Fred Grimm

Farm to table? More like fraud to table

The menu at Mermaid Tavern in Tampa says the Beer-Tempura Fish-n-Chips are made from wild Alaskan pollock. The pollock is frozen, comes from China and is treated with a preservative.
The menu at Mermaid Tavern in Tampa says the Beer-Tempura Fish-n-Chips are made from wild Alaskan pollock. The pollock is frozen, comes from China and is treated with a preservative. Tampa Bay Times

The lies, anyway, were locally sourced. The food? Maybe not.

The Tampa Bay Times pretty much ruined an illusion fostered by some of our snazzier restaurants that “farm to table” suggests their meat, fish and produce has not been trucked into Florida from some distant time zone.

As it turned out, consumers have been paying premium prices for meals “made from local ingredients” — except the local ingredients come from faraway places. “Florida wild caught shrimp” has been farm-raised in India. DNA testing found “Florida blue crab” that had come from the south Pacific. Lobster rolls were lobster-free concoctions of cheap imported pollock. Veal items were actually made with pork from who knows where. Grouper sushi rolls were composed of tilapia.

Dishes that claimed to be “free of hormones, antibiotics, chemical additives, genetic modification” were not. “Grass fed” and “free range” pork and beef weren’t. Fresh local fish had been frozen and flown from afar. Restaurant patrons were eating a lot of farm-to-table dishes from farms in Mexico.

The coveted state-approved “Fresh from Florida” label on restaurant menus and food packaging could just as well signify outright fraud. It took a few weeks for the Times to find someone at the state level to address the rampant mendacity in food marketing, but last week Florida Agricultural Commissioner Adam Putnam promised his agency would tighten the rules and crack down on deceptive practices. Still, the state Department of Business and Professional Regulation has only 191 inspectors to police 40,000 restaurants. Changing the rules might not mean much.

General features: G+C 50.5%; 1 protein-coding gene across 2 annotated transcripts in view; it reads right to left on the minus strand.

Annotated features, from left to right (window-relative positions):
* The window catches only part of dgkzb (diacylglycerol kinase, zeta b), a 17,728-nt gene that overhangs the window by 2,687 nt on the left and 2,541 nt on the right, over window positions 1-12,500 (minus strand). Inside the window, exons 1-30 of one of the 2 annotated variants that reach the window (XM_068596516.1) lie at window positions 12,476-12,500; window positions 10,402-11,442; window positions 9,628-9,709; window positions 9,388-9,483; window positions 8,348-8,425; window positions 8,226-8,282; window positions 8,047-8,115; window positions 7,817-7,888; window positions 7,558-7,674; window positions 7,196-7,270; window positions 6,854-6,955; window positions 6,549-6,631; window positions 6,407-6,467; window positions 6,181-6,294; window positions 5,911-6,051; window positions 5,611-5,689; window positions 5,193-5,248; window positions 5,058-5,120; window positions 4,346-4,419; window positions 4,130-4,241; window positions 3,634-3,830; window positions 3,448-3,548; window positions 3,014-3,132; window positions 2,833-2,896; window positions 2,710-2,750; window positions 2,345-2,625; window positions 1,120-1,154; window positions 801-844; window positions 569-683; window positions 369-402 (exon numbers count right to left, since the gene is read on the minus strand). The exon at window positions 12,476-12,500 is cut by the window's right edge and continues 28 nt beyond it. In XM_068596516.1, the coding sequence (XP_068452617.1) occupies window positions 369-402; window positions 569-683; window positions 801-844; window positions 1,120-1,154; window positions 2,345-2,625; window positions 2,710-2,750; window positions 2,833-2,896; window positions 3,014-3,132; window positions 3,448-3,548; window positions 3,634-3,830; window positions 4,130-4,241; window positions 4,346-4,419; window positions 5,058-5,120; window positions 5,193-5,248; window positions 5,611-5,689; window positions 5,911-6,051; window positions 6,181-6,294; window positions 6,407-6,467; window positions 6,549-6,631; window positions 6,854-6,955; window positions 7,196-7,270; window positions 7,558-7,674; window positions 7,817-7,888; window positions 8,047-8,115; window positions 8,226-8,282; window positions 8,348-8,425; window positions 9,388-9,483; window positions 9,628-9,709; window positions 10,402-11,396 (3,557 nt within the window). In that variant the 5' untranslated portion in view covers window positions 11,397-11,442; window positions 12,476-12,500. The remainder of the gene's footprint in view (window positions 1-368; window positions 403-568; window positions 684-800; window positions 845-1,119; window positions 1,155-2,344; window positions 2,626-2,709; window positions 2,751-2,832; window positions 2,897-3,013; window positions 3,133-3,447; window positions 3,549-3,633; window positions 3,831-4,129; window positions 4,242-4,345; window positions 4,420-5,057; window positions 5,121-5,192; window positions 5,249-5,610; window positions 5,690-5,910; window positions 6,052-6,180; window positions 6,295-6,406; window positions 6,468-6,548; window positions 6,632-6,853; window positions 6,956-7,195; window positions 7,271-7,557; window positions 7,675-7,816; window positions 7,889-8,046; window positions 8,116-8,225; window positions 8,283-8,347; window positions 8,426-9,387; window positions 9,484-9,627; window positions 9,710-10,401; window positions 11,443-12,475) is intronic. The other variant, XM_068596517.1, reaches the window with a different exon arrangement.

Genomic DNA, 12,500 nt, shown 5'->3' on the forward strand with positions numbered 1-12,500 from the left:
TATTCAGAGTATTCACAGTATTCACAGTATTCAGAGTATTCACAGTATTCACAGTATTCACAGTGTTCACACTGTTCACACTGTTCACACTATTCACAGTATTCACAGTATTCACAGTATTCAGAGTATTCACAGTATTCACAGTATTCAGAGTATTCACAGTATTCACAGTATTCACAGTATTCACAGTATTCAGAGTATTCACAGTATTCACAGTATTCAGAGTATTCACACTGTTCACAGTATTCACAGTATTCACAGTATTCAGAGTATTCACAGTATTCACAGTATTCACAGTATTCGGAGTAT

Of course, the newspaper investigation only involved Tampa Bay area restaurants — local places that make a big deal out of using locally grown ingredients. So maybe Tampa Bay restaurants are sleazy aberrations. Maybe South Florida’s farm-to-table joints are feeding patrons exactly what they’re paying for.

There is, however, a suspicious precedent. Back in 2006, the same newspaper collected DNA samples from purported grouper dishes at 11 fancy restaurants in the Tampa Bay area. Six of the servings tested out as Asian catfish, tilapia, hake or pollack. That was shrugged off as a local problem until 2010, when Oceana, the ocean conservation nonprofit, used DNA testing to conduct a two-year seafood fraud study in 21 states, including Florida, and found that 33 percent of the fish had been mislabeled, with most of the fakery going down in restaurants and sushi joints. Broward and Miami-Dade counties (along with Los Angeles) tested out as the fish-fraud capital of the nation, with 38 percent of our seafood gussied up as something pricier. Our fish fraud rivaled our Medicare fraud.

South Florida restaurants had a particular penchant for mislabeling grouper, tuna and red snapper (86 percent of the tested snapper samples were actually some other fish). In 19 percent of the tests, wild or king salmon was actually Atlantic salmon.

So we have a history hereabouts that might make you suspect that Tampa Bay might not be the only Florida metropolitan area that nurtures fancy food fraud. (After the hubbub raised by the Tampa Bay Times piece, Edible South Florida, the local edition of ediblefeast.com reported that a number of leading local chefs were similarly concerned about the “crass commercialty of the farm-to-table trend.”)

Not that restaurants are any more deceptive than the rest of the food industry. The nonprofit Center for Food Safety has noted those wholesome sounding labels like “free range” and “cage free” don’t actually mean that animals were raised out in some pasture. The USDA official definition of free range only means the creature had some access to the outdoors. The feds have no restrictions at all on “free range eggs.” Meanwhile, “cage free” could apply to hens that never glimpse the outdoors.

The CFS noted that “pasture raised” has no legal definition. “While the phrase might evoke bucolic images, in actuality it can mean whatever the producer wants it to mean.” Lightly sweetened, “made with real fruit,” and multigrain all mean less than what the consumer probably assumes. There are no restrictions on use of the terms “natural” or “light” or even “pesticide free.”

We’re eating free range, all-natural, cage-free lies, straight from the farm to the table. Of course, the farm might be a few thousand miles down a very crooked road.

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